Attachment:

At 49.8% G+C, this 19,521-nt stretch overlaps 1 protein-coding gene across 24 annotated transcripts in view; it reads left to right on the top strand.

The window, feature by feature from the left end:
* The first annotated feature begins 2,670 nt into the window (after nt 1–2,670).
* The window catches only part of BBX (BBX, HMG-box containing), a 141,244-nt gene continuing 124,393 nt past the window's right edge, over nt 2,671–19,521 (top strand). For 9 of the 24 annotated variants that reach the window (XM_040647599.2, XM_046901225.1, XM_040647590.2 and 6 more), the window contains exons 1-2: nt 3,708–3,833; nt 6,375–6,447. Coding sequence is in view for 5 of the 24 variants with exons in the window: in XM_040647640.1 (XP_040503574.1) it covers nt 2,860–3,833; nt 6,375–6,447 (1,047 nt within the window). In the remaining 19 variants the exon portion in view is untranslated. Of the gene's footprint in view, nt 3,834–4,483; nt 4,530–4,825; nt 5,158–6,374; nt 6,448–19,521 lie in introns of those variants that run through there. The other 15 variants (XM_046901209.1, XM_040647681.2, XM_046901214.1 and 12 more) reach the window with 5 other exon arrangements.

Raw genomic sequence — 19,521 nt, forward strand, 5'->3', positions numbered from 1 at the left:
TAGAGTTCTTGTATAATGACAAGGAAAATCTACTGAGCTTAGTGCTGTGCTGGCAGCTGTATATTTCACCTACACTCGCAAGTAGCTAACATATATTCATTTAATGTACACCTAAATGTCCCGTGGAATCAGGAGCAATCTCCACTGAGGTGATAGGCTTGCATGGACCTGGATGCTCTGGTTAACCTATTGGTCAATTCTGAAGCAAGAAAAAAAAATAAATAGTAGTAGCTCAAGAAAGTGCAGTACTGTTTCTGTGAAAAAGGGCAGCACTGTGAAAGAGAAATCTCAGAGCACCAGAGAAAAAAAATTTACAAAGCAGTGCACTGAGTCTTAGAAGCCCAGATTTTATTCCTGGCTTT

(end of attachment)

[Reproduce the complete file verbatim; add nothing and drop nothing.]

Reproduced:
At 49.8% G+C, this 19,521-nt stretch overlaps 1 protein-coding gene across 24 annotated transcripts in view; it reads left to right on the top strand.

The window, feature by feature from the left end:
* The first annotated feature begins 2,670 nt into the window (after nt 1–2,670).
* The window catches only part of BBX (BBX, HMG-box containing), a 141,244-nt gene continuing 124,393 nt past the window's right edge, over nt 2,671–19,521 (top strand). For 9 of the 24 annotated variants that reach the window (XM_040647599.2, XM_046901225.1, XM_040647590.2 and 6 more), the window contains exons 1-2: nt 3,708–3,833; nt 6,375–6,447. Coding sequence is in view for 5 of the 24 variants with exons in the window: in XM_040647640.1 (XP_040503574.1) it covers nt 2,860–3,833; nt 6,375–6,447 (1,047 nt within the window). In the remaining 19 variants the exon portion in view is untranslated. Of the gene's footprint in view, nt 3,834–4,483; nt 4,530–4,825; nt 5,158–6,374; nt 6,448–19,521 lie in introns of those variants that run through there. The other 15 variants (XM_046901209.1, XM_040647681.2, XM_046901214.1 and 12 more) reach the window with 5 other exon arrangements.

Raw genomic sequence — 19,521 nt, forward strand, 5'->3', positions numbered from 1 at the left:
TAGAGTTCTTGTATAATGACAAGGAAAATCTACTGAGCTTAGTGCTGTGCTGGCAGCTGTATATTTCACCTACACTCGCAAGTAGCTAACATATATTCATTTAATGTACACCTAAATGTCCCGTGGAATCAGGAGCAATCTCCACTGAGGTGATAGGCTTGCATGGACCTGGATGCTCTGGTTAACCTATTGGTCAATTCTGAAGCAAGAAAAAAAAATAAATAGTAGTAGCTCAAGAAAGTGCAGTACTGTTTCTGTGAAAAAGGGCAGCACTGTGAAAGAGAAATCTCAGAGCACCAGAGAAAAAAAATTTACAAAGCAGTGCACTGAGTCTTAGAAGCCCAGATTTTATTCCTGGCTTT